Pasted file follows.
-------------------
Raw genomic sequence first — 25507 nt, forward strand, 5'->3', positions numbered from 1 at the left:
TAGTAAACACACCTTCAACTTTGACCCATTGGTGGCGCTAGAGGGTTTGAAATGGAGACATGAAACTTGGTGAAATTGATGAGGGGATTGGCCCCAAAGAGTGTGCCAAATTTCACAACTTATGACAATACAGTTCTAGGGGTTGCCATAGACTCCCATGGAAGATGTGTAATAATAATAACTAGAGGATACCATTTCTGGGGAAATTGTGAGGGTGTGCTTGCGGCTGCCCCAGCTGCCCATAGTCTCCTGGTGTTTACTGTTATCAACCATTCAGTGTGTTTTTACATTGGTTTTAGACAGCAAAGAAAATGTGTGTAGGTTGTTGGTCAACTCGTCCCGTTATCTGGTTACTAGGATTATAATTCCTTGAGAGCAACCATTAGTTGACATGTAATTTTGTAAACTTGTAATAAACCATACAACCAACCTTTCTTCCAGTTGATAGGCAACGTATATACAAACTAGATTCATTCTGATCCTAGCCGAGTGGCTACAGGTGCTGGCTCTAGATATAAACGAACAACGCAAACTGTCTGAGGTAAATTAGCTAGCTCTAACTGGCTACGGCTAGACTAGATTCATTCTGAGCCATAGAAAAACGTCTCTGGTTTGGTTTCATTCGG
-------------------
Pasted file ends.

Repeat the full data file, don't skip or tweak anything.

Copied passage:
Raw genomic sequence first — 25507 nt, forward strand, 5'->3', positions numbered from 1 at the left:
TAGTAAACACACCTTCAACTTTGACCCATTGGTGGCGCTAGAGGGTTTGAAATGGAGACATGAAACTTGGTGAAATTGATGAGGGGATTGGCCCCAAAGAGTGTGCCAAATTTCACAACTTATGACAATACAGTTCTAGGGGTTGCCATAGACTCCCATGGAAGATGTGTAATAATAATAACTAGAGGATACCATTTCTGGGGAAATTGTGAGGGTGTGCTTGCGGCTGCCCCAGCTGCCCATAGTCTCCTGGTGTTTACTGTTATCAACCATTCAGTGTGTTTTTACATTGGTTTTAGACAGCAAAGAAAATGTGTGTAGGTTGTTGGTCAACTCGTCCCGTTATCTGGTTACTAGGATTATAATTCCTTGAGAGCAACCATTAGTTGACATGTAATTTTGTAAACTTGTAATAAACCATACAACCAACCTTTCTTCCAGTTGATAGGCAACGTATATACAAACTAGATTCATTCTGATCCTAGCCGAGTGGCTACAGGTGCTGGCTCTAGATATAAACGAACAACGCAAACTGTCTGAGGTAAATTAGCTAGCTCTAACTGGCTACGGCTAGACTAGATTCATTCTGAGCCATAGAAAAACGTCTCTGGTTTGGTTTCATTCGG